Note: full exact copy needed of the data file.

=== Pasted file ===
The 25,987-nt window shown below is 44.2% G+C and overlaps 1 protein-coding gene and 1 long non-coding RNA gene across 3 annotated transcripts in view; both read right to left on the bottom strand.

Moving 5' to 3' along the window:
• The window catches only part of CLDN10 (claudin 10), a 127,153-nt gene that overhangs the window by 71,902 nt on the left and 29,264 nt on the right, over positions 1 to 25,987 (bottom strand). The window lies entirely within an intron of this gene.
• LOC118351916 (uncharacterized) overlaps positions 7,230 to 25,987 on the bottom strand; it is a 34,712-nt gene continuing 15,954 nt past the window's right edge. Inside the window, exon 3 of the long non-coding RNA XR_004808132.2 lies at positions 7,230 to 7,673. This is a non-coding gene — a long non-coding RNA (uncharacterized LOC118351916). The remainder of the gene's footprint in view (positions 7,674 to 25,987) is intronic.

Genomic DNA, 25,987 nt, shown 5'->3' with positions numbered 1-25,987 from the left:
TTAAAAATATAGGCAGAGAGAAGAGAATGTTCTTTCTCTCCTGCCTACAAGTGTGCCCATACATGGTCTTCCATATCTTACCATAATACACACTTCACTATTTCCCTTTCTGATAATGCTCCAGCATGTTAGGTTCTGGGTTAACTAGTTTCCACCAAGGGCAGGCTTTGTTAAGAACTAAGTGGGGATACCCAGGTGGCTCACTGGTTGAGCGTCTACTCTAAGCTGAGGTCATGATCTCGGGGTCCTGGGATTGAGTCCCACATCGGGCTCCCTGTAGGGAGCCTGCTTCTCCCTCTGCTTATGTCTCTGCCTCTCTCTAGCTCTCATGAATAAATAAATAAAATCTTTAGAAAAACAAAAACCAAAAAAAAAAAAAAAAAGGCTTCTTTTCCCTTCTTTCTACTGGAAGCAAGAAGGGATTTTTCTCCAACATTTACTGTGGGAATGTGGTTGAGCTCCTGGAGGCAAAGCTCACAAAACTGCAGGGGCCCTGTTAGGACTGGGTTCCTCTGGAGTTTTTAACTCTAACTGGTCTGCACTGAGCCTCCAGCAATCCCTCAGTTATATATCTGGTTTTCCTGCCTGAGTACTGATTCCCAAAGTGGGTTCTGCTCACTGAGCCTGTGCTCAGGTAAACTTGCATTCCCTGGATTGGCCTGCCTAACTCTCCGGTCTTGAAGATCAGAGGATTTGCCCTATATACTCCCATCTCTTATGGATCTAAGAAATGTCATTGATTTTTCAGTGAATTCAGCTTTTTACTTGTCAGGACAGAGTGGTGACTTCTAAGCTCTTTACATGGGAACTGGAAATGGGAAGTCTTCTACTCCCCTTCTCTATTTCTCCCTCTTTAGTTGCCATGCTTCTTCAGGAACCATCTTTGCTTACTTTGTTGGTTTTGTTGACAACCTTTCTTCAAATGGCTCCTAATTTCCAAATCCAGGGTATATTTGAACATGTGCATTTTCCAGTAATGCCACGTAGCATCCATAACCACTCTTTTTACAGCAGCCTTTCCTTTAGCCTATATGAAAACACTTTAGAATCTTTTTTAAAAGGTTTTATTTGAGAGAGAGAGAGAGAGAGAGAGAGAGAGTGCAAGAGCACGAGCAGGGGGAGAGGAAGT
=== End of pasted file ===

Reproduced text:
The 25,987-nt window shown below is 44.2% G+C and overlaps 1 protein-coding gene and 1 long non-coding RNA gene across 3 annotated transcripts in view; both read right to left on the bottom strand.

Moving 5' to 3' along the window:
• The window catches only part of CLDN10 (claudin 10), a 127,153-nt gene that overhangs the window by 71,902 nt on the left and 29,264 nt on the right, over positions 1 to 25,987 (bottom strand). The window lies entirely within an intron of this gene.
• LOC118351916 (uncharacterized) overlaps positions 7,230 to 25,987 on the bottom strand; it is a 34,712-nt gene continuing 15,954 nt past the window's right edge. Inside the window, exon 3 of the long non-coding RNA XR_004808132.2 lies at positions 7,230 to 7,673. This is a non-coding gene — a long non-coding RNA (uncharacterized LOC118351916). The remainder of the gene's footprint in view (positions 7,674 to 25,987) is intronic.

Genomic DNA, 25,987 nt, shown 5'->3' with positions numbered 1-25,987 from the left:
TTAAAAATATAGGCAGAGAGAAGAGAATGTTCTTTCTCTCCTGCCTACAAGTGTGCCCATACATGGTCTTCCATATCTTACCATAATACACACTTCACTATTTCCCTTTCTGATAATGCTCCAGCATGTTAGGTTCTGGGTTAACTAGTTTCCACCAAGGGCAGGCTTTGTTAAGAACTAAGTGGGGATACCCAGGTGGCTCACTGGTTGAGCGTCTACTCTAAGCTGAGGTCATGATCTCGGGGTCCTGGGATTGAGTCCCACATCGGGCTCCCTGTAGGGAGCCTGCTTCTCCCTCTGCTTATGTCTCTGCCTCTCTCTAGCTCTCATGAATAAATAAATAAAATCTTTAGAAAAACAAAAACCAAAAAAAAAAAAAAAAAGGCTTCTTTTCCCTTCTTTCTACTGGAAGCAAGAAGGGATTTTTCTCCAACATTTACTGTGGGAATGTGGTTGAGCTCCTGGAGGCAAAGCTCACAAAACTGCAGGGGCCCTGTTAGGACTGGGTTCCTCTGGAGTTTTTAACTCTAACTGGTCTGCACTGAGCCTCCAGCAATCCCTCAGTTATATATCTGGTTTTCCTGCCTGAGTACTGATTCCCAAAGTGGGTTCTGCTCACTGAGCCTGTGCTCAGGTAAACTTGCATTCCCTGGATTGGCCTGCCTAACTCTCCGGTCTTGAAGATCAGAGGATTTGCCCTATATACTCCCATCTCTTATGGATCTAAGAAATGTCATTGATTTTTCAGTGAATTCAGCTTTTTACTTGTCAGGACAGAGTGGTGACTTCTAAGCTCTTTACATGGGAACTGGAAATGGGAAGTCTTCTACTCCCCTTCTCTATTTCTCCCTCTTTAGTTGCCATGCTTCTTCAGGAACCATCTTTGCTTACTTTGTTGGTTTTGTTGACAACCTTTCTTCAAATGGCTCCTAATTTCCAAATCCAGGGTATATTTGAACATGTGCATTTTCCAGTAATGCCACGTAGCATCCATAACCACTCTTTTTACAGCAGCCTTTCCTTTAGCCTATATGAAAACACTTTAGAATCTTTTTTAAAAGGTTTTATTTGAGAGAGAGAGAGAGAGAGAGAGAGAGAGTGCAAGAGCACGAGCAGGGGGAGAGGAAGT